Tag Archives: Omega Force

Attack on Titan: Wings of Freedom review

If you’ve watched the Attack on Titan anime, then you will most certainly have a few unanswered questions – what was the female Titan’s motive? Who are the Armoured and Colossal Titans? Attack on Titan: Wings of Freedom won’t answer these questions but instead allows you to reenact key moments from the anime, finishing at around volume eight of the Manga.

It’s great to see that the game has stuck with the Japanese audio and English subtitles rather than dubbing in English, although at times this can become troublesome. In the heat of battle I had no idea what my teammates were shouting at me – it sounded awesome though.

Entering combat will lock onto a Titan; the right stick selects a body part while X will fire in an anchor. Left stick allows you to move in any three-dimensional direction so you can position yourself so that you have a clear run at striking your target – preferably in the neck – that’s the Titan’s weak spot. Once into position, releasing the Left stick will make your character thrust forward to attack with a well timed strike. Movement is wonderfully simple and once the omni-movement clicks, you’ll soon be manoeuvring around Titans with the greatest of ease – Spider-Man eat your heart out.


Without spoiling the story for those new to AoT, you also get to play as a Titan – the simple combat is satisfyingly brutal. Powerful attacks are wild but when you are as big as a Titan you needn’t worry about finesse. It’s great and has an immense wow factor for those who are familiar with the fiction.

Whether Titan or man, your greatest enemy is the camera. Crashing into the environment or preventing you from lining up a strike, the camera infuriates beyond belief. It can make the combat feel clumsy and that there’s more luck involved with hitting your target rather than precision. In fact, there’s a great deal of precision; targeting and chopping at Titans’ ankles and limbs before finishing them off with a slice to the naves off their necks rewards you with precious materials that can be used to upgrade your equipment, so it pays not to be too hasty in dispatching each Titan, and indeed well-planned and executed attacks facilitates this.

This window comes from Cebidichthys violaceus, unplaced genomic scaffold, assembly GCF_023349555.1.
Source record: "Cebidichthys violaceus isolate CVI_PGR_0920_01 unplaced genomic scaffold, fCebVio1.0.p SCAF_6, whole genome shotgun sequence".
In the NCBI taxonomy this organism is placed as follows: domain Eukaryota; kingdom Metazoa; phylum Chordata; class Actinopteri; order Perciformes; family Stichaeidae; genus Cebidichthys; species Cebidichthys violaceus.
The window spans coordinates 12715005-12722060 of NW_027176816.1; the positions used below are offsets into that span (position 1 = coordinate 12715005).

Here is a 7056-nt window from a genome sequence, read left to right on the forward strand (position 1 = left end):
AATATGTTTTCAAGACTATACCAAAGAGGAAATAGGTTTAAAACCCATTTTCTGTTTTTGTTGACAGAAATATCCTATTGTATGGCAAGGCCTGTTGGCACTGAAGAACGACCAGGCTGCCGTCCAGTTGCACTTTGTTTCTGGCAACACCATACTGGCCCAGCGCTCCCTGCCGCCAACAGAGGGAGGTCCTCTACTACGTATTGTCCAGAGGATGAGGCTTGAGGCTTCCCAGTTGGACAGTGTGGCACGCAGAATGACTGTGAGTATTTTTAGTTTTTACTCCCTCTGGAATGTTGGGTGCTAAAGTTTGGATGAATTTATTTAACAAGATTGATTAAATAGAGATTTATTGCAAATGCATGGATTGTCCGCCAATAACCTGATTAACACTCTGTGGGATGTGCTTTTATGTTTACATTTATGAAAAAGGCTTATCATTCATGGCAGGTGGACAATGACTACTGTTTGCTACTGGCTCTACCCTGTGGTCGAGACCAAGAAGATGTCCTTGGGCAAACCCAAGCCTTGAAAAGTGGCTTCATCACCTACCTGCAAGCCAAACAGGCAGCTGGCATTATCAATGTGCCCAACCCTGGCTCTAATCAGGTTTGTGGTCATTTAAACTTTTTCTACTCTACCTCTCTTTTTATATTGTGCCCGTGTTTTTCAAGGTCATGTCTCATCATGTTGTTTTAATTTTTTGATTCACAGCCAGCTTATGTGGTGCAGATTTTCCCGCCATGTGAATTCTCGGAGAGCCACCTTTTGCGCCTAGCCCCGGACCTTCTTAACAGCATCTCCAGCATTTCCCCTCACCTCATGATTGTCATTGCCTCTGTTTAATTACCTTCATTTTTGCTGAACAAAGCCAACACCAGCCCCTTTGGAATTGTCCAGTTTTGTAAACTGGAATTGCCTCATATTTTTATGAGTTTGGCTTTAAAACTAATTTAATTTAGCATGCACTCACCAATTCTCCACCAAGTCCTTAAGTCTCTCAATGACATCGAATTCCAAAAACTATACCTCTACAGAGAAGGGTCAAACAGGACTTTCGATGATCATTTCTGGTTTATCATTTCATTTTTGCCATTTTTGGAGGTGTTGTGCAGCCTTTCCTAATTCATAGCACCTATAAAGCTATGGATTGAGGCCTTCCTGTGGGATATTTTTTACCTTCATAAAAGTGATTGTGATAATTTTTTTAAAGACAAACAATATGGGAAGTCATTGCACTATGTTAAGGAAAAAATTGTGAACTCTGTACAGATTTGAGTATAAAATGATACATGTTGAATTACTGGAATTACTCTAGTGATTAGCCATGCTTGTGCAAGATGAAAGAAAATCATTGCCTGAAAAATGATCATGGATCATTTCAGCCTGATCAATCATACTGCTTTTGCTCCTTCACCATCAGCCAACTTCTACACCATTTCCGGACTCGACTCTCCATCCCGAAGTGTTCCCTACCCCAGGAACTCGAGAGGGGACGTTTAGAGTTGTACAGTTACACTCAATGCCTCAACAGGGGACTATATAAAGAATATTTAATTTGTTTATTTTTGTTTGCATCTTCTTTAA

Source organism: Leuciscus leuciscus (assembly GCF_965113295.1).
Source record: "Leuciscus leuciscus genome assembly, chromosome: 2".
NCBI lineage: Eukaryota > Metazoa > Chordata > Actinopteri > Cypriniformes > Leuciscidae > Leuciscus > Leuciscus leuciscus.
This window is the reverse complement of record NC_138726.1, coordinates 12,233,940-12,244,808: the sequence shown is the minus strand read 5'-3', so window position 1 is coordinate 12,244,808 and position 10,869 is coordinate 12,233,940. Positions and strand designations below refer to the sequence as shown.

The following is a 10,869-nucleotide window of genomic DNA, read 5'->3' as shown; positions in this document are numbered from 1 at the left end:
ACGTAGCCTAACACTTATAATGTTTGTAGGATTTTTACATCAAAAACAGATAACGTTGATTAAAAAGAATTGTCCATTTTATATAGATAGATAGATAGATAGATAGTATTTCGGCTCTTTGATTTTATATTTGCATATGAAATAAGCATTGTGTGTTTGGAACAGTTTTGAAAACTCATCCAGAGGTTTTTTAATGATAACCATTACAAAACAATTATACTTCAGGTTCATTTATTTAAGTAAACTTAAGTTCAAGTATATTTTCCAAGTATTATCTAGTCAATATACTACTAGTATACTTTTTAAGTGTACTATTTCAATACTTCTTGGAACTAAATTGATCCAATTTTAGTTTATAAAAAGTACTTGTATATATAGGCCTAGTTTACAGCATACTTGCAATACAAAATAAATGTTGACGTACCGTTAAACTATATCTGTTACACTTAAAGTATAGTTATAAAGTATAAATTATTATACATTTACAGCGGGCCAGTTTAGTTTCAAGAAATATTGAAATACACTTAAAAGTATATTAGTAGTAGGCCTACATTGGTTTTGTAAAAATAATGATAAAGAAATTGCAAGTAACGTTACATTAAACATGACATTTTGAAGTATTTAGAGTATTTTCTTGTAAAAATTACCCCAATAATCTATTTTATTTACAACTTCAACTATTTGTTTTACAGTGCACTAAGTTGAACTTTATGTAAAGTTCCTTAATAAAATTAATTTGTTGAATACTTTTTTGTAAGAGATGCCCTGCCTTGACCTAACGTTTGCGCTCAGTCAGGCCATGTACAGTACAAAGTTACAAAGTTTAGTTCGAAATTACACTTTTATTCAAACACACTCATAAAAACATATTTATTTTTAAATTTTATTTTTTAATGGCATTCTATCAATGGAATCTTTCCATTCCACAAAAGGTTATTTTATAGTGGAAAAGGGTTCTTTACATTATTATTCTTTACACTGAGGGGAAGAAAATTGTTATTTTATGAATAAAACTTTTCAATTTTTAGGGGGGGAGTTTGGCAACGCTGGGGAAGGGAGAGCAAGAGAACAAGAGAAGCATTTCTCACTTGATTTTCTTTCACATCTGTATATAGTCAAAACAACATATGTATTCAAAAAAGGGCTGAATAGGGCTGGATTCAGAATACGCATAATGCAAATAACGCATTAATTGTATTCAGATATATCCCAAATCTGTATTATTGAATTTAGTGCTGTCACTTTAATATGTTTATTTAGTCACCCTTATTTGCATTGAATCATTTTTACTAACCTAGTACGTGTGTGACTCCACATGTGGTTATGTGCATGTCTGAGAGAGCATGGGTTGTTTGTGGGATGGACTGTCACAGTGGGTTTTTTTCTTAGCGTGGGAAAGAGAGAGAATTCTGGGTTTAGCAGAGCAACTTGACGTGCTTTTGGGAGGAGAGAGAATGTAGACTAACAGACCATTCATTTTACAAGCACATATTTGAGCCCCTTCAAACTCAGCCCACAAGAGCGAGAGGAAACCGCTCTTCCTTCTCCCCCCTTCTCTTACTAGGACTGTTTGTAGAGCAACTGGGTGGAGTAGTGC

Levels are setup just like a Dynasty Warriors game. You can refill supplies at key points on the map, assisting other soldiers and have them join your team or help in the overall campaign by taking down dozens of Titans before facing a final, tougher enemy. This wrapped up in an AoT skin works extremely well but it can get repetitive. There is only so much Titan slaying you can do.

There’s also minimal danger to your character, meaning you can fly through the air and feel like the ultimate badass while felling Titan after Titan. However, fans will love the experience and newcomers might become so engrossed in the story, thanks to excellent pacing with attractive cutscenes throughout the campaign, that this might not be such an issue, but ultimately the combat never strays too far from target a limb and cut it off. At times Titans will also glitch into and over buildings, which makes them harder to lock onto and it looks kind of stupid.